Learning Style Analysis for Adults
is an online analysis instrument for:
- students aged 18+ years at universities, vocational colleges and further education institutions
- particularly suitable for re-entry to academic studies, for the ‘learning-damaged' who still want to continue their education
- older people who are returning to studies, wanting to participate in continuing education or senior study programs
- all those who are frustrated and previously unsuccessful learners
You’ve probably heard that children have a learning style that evolves while they are growing up - but adults?
Believe it or not, even adults do have a learning style, but it is much more complex and stable. Over a lifetime it influences more or less your ability whether you are good at and successful or frustrated and unsuccessful in information intake.
The LSA Pyramid Model below offers an initial overview of this complex overall structure. You will be amazed how many small, mostly unnoticed things determine your learning success!
This pyramid model was created to represent in a simple and understandable form the combination of personal learning style elements and their complex relationships - based on neurophysiological processes - to be described in individual, personal LSA profiles. The Learning Style Analysis was created to help achieve a theoretical as well as an academic performance increase.
This is especially important for regular students, those returning to formal studies, wanting continuing education and are frustrated, or have been previously unsuccessful learners.
The LSA Pyramid consists of 49 elements, clearly arranged in six layers according to brain function and behavior - with brain dominance at the top. This left/right brain dominance is the most important area because brain processes generally affect all other subordinate elements of style.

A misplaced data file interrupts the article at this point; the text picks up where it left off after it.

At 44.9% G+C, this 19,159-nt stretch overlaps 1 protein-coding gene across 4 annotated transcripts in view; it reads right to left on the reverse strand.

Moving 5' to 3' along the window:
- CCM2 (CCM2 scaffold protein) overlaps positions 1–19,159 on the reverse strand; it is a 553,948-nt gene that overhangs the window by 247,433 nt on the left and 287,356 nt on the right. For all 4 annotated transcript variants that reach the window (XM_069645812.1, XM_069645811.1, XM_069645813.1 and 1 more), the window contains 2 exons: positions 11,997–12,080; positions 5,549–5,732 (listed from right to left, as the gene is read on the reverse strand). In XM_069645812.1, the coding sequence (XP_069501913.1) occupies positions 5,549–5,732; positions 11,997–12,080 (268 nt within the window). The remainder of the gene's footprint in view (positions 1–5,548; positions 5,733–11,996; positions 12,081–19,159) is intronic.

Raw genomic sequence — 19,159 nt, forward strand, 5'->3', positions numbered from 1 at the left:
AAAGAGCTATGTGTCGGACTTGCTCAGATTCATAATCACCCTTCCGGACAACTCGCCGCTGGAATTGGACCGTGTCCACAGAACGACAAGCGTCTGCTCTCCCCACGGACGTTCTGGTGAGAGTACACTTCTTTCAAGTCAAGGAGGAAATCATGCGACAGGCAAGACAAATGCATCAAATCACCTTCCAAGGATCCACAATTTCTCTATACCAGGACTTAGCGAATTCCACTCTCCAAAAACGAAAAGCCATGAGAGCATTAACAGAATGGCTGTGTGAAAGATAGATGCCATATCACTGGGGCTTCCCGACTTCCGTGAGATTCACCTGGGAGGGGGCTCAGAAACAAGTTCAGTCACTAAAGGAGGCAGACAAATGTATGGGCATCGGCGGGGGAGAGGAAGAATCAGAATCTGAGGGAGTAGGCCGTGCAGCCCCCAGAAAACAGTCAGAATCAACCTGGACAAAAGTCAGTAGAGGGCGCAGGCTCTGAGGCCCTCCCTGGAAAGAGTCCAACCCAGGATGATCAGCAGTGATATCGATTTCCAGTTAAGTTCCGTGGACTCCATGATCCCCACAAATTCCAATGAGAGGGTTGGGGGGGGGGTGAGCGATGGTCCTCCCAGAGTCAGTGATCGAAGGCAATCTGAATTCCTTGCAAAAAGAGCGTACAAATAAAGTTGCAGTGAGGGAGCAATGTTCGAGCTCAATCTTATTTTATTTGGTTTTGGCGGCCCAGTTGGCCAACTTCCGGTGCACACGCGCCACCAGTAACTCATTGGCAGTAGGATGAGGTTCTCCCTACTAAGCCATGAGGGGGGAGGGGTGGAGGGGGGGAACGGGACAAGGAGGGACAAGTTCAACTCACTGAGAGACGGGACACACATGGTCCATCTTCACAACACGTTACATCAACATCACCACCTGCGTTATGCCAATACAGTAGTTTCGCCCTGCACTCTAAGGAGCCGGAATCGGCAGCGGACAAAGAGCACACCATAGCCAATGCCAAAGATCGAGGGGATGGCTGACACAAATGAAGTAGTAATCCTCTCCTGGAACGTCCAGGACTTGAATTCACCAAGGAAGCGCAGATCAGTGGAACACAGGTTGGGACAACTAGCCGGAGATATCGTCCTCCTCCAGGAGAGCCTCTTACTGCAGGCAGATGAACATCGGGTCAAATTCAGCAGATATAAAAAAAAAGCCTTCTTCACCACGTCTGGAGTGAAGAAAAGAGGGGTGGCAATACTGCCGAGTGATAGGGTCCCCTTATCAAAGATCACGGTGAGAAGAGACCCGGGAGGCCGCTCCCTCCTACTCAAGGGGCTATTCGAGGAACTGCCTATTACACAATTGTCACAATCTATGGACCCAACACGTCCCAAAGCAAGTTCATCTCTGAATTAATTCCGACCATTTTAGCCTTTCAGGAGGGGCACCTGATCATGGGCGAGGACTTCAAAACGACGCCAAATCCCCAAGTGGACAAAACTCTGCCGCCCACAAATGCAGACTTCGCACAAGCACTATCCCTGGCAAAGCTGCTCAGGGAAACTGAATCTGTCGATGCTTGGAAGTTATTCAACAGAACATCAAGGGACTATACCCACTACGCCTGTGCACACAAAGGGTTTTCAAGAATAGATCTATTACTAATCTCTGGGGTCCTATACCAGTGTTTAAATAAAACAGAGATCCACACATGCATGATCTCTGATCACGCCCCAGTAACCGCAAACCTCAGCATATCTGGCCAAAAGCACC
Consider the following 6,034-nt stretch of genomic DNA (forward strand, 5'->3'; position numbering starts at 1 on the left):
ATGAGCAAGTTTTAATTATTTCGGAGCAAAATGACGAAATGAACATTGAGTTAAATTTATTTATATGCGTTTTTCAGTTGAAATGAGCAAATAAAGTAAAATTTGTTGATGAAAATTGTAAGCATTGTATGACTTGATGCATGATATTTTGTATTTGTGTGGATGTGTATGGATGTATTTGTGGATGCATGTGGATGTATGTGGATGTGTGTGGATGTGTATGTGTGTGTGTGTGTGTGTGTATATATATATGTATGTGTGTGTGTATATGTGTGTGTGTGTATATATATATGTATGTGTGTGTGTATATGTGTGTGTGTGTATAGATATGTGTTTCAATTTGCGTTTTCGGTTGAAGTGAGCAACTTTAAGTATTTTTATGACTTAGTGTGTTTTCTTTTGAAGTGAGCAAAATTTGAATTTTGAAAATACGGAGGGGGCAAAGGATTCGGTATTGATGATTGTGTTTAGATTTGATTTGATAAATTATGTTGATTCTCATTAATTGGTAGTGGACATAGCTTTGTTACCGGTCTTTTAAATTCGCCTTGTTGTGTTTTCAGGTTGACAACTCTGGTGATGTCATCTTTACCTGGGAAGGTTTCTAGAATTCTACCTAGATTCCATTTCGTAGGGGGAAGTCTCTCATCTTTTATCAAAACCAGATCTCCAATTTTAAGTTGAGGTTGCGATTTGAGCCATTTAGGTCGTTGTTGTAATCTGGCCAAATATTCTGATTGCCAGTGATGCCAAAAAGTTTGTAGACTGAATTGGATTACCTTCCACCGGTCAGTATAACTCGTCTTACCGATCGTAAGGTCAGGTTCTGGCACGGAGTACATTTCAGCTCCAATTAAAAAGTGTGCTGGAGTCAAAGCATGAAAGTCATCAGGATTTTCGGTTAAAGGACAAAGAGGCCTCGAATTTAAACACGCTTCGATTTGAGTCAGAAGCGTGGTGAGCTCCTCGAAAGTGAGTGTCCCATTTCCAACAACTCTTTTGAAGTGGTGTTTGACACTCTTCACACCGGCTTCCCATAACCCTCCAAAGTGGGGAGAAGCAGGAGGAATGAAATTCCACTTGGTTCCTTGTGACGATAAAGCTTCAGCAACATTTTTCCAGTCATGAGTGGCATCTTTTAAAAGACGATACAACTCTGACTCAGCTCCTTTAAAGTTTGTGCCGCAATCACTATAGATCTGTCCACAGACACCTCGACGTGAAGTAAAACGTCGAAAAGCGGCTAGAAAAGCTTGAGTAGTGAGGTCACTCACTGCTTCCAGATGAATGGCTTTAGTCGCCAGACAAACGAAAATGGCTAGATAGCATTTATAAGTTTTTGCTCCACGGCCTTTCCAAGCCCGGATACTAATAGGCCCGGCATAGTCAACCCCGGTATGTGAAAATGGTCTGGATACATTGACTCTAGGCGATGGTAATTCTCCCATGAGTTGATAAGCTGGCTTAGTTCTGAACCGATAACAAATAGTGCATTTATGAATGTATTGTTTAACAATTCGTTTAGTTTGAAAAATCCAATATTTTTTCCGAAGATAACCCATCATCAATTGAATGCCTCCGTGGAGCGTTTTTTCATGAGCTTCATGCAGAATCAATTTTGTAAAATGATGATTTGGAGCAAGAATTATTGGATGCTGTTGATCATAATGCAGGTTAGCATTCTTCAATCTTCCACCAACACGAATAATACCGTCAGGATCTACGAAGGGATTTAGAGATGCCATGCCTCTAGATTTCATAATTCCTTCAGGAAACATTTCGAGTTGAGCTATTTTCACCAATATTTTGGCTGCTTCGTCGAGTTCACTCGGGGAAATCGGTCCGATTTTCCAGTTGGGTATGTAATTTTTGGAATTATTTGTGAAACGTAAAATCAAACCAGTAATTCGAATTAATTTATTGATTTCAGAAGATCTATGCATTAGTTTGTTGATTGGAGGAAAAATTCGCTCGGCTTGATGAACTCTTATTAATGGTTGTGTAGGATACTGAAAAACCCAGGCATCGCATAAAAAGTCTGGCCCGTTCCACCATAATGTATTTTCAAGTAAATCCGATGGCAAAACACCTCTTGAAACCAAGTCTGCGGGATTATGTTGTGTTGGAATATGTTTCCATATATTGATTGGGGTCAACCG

The upper four layers contain biological/natural (congenital, relatively stable) style elements and the two lower layers include acquired/conditioned (that is frequently changing) style elements.
How important are biological/natural style elements?
They are particularly active in the development of concentration when reading difficult study texts, doing home assignments, are involved in the acquisition of new and/or difficult learning material and are grouped into the following layers:
1. Brain Dominance:
Here strategies for analytic as well as holistic information processing are visible plus preferences for a reflective as well as an impulsive/spontaneous thinking style; also showing general analytical or holistic/global tendencies of someone’s personal overall learning style.
2. Sensory Modalities:
This group is divided into auditory preferences (hearing, listening, speaking, inner dialogue); visual (reading, looking/watching, visualising/imagination), tactile (manipulating, touching) and kinesthetic (doing, feeling) elements in their occurrences of flexibilities, preferences and non-preferences.
3. Physical Needs:
These include preferences, non-preferences and flexibilities for movement (stationary or movement needed); food intake and oral stimulation (chewing, eating, nibbling, drinking); and for certain times of day (individual bio-rhythm).
Preferences for sounds and music (silence or noise); light (dim or bright); room temperature (cool or warm); and study area (formal or informal/comfortable) are being described here.
These preferences and non-preferences (dislikes) grow from childhood onwards, are usually difficult to influence and remain generally stable over a life time. Non-preferences become weaknesses when they have to be used them over longer periods of time. This can lead to frustration, concentration problems, low motivation, and learning difficulties.
For lasting school success is vital that the biological learning needs are met most of the time. Preferences then become personal strengths when they can be used in difficult learning situations. These significantly contribute to reducing learning frustration, developing a positive attitude towards studying or learning readiness can be retained.
The significance of conditioned/learned/acquired elements:
The lower two layers of the LSA Pyramid contain acquired or conditioned style features. These are particularly relevant when it comes to dealing with rules and reglations in study environments and at home, to collaborating with classmates, in doing course work/assignments, having to learn something new and/or difficult and preparing for exams.